Istanbul mayor sentenced for insulting Turkish officials

ISTANBUL (AP) — A court in Turkey on Wednesday sentenced the mayor of Istanbul, the country’s most populous city, to two years and seven months in prison on charges of insulting members of Turkey’s Supreme Electoral Council.

The court convicted Mayor Ekrem Imamoglu and also imposed a political ban that could lead to his resignation. Imamoglu, which belongs to the main opposition Republican People’s Party, is expected to appeal the ruling.

Critics claimed the mayor’s trial was an attempt to eliminate a key opponent of Turkish President Recep Tayyip Erdogan. Turkey is expected to hold presidential and parliamentary elections in June. Polls point to a drop in Erdogan’s popularity scores amid economic turmoil and inflation at over 84%.

Imamoglu was chosen to lead Istanbul in March 2019. His victory was a historic blow to Erdogan and the president’s Justice and Development Party, which ruled Istanbul for a quarter of a century. The party pushed for the results of municipal elections in the city of 16 million to be invalidated over alleged irregularities.

The challenge resulted in a rerun of the election a few months later, which Imamoglu also won.

Imamoglu was accused of insulting senior government officials after he described canceling legal elections on November 4, 2019 as an act of “foolishness”.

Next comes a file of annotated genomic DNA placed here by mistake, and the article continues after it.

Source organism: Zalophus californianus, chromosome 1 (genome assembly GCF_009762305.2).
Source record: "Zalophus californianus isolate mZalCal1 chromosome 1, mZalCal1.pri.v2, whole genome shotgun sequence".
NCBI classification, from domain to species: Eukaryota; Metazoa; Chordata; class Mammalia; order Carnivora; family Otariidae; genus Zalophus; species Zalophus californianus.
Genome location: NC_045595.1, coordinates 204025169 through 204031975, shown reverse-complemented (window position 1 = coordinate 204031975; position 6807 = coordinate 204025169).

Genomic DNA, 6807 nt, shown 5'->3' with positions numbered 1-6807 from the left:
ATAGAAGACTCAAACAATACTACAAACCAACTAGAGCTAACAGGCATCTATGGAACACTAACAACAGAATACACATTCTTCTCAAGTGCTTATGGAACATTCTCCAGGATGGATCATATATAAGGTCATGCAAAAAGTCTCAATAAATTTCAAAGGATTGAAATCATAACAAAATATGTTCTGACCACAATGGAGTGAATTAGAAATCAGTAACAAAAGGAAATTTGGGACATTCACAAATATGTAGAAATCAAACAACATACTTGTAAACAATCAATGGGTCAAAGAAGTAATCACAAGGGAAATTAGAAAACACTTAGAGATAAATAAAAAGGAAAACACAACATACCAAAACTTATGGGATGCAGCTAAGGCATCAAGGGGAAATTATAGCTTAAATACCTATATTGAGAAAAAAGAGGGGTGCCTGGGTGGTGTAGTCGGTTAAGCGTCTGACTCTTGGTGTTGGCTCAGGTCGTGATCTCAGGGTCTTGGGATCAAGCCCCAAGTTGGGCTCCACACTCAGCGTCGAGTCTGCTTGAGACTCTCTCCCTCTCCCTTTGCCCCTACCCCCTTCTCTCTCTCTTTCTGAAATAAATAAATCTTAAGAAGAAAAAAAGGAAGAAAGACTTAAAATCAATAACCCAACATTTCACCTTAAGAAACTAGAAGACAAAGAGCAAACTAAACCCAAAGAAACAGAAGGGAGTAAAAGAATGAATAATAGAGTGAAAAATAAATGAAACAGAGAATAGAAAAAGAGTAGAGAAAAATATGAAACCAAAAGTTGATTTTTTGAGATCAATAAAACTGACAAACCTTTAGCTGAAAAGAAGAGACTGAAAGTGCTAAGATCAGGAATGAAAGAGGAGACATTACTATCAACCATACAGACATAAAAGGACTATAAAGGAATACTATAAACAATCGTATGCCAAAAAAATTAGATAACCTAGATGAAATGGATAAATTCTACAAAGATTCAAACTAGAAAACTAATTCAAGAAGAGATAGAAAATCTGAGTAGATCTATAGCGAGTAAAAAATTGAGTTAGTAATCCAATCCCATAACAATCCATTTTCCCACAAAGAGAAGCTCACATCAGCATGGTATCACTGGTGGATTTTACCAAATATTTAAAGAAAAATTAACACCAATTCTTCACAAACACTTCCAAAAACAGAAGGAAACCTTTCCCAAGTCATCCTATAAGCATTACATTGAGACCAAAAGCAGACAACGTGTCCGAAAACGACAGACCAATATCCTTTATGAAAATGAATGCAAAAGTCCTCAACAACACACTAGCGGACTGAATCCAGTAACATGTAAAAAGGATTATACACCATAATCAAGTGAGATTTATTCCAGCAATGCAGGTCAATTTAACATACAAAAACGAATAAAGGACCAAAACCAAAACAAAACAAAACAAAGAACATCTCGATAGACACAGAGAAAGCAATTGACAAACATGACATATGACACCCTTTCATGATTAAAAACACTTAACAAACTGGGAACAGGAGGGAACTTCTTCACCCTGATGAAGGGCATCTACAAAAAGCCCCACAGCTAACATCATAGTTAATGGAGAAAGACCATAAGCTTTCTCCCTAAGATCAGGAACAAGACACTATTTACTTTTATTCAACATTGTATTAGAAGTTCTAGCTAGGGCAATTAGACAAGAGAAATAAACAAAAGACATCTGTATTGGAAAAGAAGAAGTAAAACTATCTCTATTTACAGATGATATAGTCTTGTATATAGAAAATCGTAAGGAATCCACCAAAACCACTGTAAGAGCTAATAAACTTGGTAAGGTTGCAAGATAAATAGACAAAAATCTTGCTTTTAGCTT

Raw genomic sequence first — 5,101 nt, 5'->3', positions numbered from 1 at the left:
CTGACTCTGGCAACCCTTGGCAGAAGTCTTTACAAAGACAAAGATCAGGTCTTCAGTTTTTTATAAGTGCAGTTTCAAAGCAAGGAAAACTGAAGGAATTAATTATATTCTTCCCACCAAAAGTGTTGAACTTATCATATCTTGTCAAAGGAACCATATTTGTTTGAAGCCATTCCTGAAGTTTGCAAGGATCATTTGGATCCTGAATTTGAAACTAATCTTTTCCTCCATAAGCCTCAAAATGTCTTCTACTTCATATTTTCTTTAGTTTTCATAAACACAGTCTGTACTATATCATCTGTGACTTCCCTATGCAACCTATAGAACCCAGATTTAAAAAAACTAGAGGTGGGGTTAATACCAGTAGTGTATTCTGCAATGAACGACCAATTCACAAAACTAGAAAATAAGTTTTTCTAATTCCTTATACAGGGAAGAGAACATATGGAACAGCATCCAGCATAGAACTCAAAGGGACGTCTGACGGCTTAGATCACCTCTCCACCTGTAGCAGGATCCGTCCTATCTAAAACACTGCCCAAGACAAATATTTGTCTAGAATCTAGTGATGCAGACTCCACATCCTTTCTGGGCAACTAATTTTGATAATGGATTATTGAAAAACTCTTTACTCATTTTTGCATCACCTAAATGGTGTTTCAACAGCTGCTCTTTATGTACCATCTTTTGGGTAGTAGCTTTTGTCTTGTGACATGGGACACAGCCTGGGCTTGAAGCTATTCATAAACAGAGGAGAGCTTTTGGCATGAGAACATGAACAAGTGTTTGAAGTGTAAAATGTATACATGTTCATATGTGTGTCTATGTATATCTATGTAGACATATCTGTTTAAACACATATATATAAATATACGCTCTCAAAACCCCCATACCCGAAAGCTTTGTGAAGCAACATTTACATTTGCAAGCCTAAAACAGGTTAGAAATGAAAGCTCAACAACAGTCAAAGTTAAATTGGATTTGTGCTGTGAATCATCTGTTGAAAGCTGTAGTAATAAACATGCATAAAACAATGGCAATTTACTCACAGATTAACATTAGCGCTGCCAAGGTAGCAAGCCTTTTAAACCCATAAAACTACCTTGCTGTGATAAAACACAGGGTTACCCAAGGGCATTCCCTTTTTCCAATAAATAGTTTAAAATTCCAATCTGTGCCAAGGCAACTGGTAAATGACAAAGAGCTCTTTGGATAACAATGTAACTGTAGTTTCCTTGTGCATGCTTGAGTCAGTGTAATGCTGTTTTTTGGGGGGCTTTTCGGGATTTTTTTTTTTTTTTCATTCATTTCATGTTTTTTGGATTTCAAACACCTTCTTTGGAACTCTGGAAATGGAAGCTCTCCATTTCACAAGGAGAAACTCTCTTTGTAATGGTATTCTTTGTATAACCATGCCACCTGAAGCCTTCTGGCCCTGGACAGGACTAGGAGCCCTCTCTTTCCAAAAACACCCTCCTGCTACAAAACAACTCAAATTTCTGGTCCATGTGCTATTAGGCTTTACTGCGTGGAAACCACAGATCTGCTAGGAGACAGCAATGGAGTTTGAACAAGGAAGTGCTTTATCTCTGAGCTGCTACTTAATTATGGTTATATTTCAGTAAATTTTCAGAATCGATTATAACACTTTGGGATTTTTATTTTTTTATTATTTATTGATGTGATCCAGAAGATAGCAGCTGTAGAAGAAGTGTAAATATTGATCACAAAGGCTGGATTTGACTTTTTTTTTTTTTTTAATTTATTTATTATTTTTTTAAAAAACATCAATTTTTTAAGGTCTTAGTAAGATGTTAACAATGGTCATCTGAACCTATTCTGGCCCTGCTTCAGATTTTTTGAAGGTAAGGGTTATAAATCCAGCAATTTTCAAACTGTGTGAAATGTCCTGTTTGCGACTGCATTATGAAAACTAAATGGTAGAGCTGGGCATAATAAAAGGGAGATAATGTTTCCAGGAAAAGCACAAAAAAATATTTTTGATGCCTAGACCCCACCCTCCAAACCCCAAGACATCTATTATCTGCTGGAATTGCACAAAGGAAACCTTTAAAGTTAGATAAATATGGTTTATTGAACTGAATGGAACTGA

The mayor denied insulting members of the electoral council and insisted his words were in response to Interior Minister Suleyman Soylu calling him “a fool” and accusing Imamoglu of criticizing Turkey during a visit to the European Parliament.

Thousands gathered in front of the municipal building to denounce the verdict against the popular mayor, chanting “Rights, Law, Justice!” and calling on the government and Erdogan to resign.

Republican People’s Party leader Kemal Kilicdaroglu interrupts a visit to Germany to return to Turkey and support Imamoglu.

“No (party member) will admit to bullying or step back,” Kilicdaroglu said in a video message before leaving Berlin. “We promised to bring the country out of this darkness.”

Earlier in the trial, the court heard testimony from Imamoglu’s press officer, Murat Ongun and another aide, who confirmed that the mayor’s words were in response to Soylu.

“Either before or after this event, or even on May 6 (2019) when the elections were called off, I have not heard any negative words from Ekrem Imamoglu about the members of the (Supreme Electoral Council),” T24 news website Ongun was quoted as saying. . “All his statements were directed against political figures.”

But in a video posted to social media, Soylu stressed that the mayor’s comments were directed at members of the electoral council, who had called off the election.

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Fraser reported from Ankara, Turkey.

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